Being a Historian: An Introduction to the Professional World of History

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Cambridge University Press, 30 apr 2012 - 267 pagine
Based on the author's more than 50 years of experience as a professional historian in academic and other capacities, Being a Historian is addressed to both aspiring and mature historians. It offers an overview of the state of the discipline of history today and the problems that confront it and its practitioners in many professions. James M. Banner Jr. argues that historians remain inadequately prepared for their rapidly changing professional world and that the discipline as a whole has yet to confront many of its deficiencies. He also argues that, no longer needing to conform automatically to the academic ideal, historians can now more safely and productively than ever before adapt to their own visions, temperaments, and goals as they take up their responsibilities as scholars, teachers, and public practitioners. Critical while also optimistic, this work suggests many topics for further scholarly and professional exploration, research, and debate.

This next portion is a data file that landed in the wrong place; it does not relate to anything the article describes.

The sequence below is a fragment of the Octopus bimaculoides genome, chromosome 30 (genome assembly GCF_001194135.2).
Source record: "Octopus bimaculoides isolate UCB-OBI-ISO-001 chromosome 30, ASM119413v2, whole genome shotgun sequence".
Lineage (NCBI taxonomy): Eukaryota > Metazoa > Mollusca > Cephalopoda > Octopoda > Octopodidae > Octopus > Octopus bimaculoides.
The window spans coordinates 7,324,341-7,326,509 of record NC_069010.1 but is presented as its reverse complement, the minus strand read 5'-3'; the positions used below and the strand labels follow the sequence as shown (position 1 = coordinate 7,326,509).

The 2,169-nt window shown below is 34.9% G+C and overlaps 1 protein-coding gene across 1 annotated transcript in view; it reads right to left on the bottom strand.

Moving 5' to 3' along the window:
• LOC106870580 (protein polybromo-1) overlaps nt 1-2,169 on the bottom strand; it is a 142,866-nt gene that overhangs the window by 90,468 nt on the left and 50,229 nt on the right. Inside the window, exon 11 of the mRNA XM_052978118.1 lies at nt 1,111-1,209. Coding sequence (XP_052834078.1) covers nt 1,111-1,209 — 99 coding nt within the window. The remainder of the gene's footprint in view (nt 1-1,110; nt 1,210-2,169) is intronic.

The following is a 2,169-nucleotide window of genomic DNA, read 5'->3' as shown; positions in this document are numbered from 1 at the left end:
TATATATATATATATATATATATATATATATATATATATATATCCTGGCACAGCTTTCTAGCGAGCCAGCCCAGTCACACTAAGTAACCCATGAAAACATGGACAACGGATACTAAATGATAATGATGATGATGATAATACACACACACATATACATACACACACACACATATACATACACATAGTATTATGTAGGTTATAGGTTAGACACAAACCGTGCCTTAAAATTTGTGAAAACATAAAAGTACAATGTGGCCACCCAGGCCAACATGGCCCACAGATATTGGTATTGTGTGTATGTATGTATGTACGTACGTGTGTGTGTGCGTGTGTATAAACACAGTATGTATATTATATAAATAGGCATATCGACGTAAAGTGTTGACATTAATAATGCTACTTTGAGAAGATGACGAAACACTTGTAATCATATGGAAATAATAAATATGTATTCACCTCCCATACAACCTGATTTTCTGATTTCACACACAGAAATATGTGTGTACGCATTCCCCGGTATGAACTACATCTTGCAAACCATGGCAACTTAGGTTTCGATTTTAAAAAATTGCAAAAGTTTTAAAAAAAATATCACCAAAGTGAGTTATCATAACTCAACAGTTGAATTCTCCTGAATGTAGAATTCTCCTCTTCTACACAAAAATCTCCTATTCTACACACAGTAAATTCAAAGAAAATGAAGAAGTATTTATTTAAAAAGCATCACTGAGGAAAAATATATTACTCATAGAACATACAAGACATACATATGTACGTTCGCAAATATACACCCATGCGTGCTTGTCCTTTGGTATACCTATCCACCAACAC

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1 The Discipline and Professions of History
2 The Structure of the Discipline of History
3 A Multitude of Opportunities
4 The Academic Trinity
5 History outside the Academy
6 Teaching and Writing History
7 Professional Principles Responsibilities Rights
8 Being Oneself as Historian

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Informazioni sull'autore (2012)

James M. Banner, Jr holds a B.A. from Yale and a Ph.D. from Columbia, where he studied with Richard Hofstadter. From 1966 to 1980, he was a member of the history department at Princeton University, which he left to found the American Association for the Advancement of the Humanities. He has also been a book publisher and foundation officer. A former Guggenheim Fellow, fellow of the Charles Warren Center for Studies in American History at Harvard, member of the board of directors of the American Council of Learned Societies and Fulbright Visiting Professor of American History at Charles University, Prague, he is the author of many books and essays in American history, education and public affairs. He has written for the New York Times, the Wall Street Journal and other newspapers. His most recent works include, with Harold C. Cannon, The Elements of Teaching and The Elements of Learning, and Becoming Historians, edited with John R. Gillis. He is also the editor of A Century of American Historiography. Banner was a co-founder of the History News Service and of the National History Center.

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